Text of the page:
Russia’s Supreme Court recently overturned a court’s decision to ban a cryptocurrency portal that published news and information related to the industry. The outlet,, is one of several dozens the country’s government banned in the past few years, but it is believed the decision may set a precedent that may determine what happens to other websites.

According to local news outlet RBC, Russia’s Supreme Court annulled a ban that had been in place since mid-2016, and ordered the Vyborgsky District Court in Saint Petersburg to review its decision. At the time the court decided the cryptocurrency-related website violated the law, as it was considered a “means of virtual payment and accumulation.”

At the time the website’s owner, Nikolai Tonkoshkurov, was reportedly not invited to participate in the hearings, nor was he informed about the decision to ban Per reports, Tonkoshkurov was also unable to appeal the decision, as the time window to do so closed.

His lawyer, Sarkis Darbinyan, stated:

“The case was initiated by the local district prosecutor, and, as is usually the case in such cases, the trial was conducted without any involvement of the site administration, who learned of the judicial act only after the actual restriction of access to it, that is, at the time the judgment was enforced , when the monthly term of his appeal has expired.”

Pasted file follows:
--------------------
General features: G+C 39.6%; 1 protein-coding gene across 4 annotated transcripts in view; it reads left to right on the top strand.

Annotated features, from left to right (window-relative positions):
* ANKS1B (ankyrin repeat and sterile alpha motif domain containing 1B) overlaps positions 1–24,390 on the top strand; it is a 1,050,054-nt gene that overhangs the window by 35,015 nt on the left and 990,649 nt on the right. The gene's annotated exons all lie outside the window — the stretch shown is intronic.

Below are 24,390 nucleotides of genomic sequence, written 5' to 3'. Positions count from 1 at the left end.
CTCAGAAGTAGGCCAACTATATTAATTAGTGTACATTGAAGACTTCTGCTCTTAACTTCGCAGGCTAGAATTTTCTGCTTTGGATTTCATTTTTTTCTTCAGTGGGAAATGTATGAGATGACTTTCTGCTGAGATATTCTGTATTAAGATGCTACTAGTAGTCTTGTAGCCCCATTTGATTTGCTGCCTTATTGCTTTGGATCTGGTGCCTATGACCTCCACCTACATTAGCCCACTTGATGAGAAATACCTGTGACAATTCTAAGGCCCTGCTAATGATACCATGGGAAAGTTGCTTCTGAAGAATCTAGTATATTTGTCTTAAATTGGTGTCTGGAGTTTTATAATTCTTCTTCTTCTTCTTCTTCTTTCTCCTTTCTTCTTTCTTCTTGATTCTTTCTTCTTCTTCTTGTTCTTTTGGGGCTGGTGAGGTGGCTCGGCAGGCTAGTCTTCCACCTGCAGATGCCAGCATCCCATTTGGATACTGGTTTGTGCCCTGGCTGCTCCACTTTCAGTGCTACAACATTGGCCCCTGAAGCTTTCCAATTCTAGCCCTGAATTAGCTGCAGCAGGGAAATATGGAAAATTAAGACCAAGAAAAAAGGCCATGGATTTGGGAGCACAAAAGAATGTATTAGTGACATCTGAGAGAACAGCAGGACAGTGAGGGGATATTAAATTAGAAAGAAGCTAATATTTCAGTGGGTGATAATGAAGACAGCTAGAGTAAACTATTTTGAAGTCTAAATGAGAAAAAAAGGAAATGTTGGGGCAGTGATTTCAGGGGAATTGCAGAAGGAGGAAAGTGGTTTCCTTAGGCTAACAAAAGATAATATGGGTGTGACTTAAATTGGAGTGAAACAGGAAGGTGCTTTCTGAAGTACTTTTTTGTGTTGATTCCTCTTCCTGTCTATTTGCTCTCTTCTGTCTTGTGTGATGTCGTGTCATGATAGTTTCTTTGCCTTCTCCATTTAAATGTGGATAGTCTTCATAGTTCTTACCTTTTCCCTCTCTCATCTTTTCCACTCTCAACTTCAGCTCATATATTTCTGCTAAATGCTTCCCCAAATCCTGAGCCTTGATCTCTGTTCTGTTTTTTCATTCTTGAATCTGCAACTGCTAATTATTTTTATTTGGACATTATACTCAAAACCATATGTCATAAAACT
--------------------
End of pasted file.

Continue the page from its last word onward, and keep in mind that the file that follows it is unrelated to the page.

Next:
Sarkis Darbinyan

While the defense agued no legislation prohibits the dissemination of cryptocurrency-related information, the website was blocked. An initial appeal attempt that cited procedural violations was rejected “for formal reasons,” which forced the website’s admin to turn to the Supreme Court.

According to the district court “there is only one monetary unit in Russia.” The court implied cryptocurrencies were illegal in the country, arguing that:

• “Crypto-currencies, including bitcoins, are money surrogates, promote the growth of the shadow economy and can not be used by citizens and legal entities on the territory of Russia. Free distribution of information on e-currency causes the active use of the crypto currency in the trade of drugs, weapons, counterfeit documents and other criminal activities.”

District Court

An Unpredecented Case

According to Dabinyan, the case sets a precedent, as so far, all similar cases had been rejected, with the court finding that the website owners’ rights weren’t being violated, despite the ban.

Darbinyan added that arbitrary decisions leading to these takedowns may in the future be considered invalid, once regulations are in place. Others, on the other hand, believe this won’t set a precedent, as “legislation provides various grounds for blocking,” RBC reports.

Cryptocurrency-related websites being blocked is a “systemic problem,” that needs to be solved as often entrepreneurs aren’t even told their platform is going to be taken down. Lawyers from the country’s Center for Digital Rights revealed they believe the Supreme Court’s decision may put an end to the debate regarding the legality of cryptocurrencies in the Russian Federation.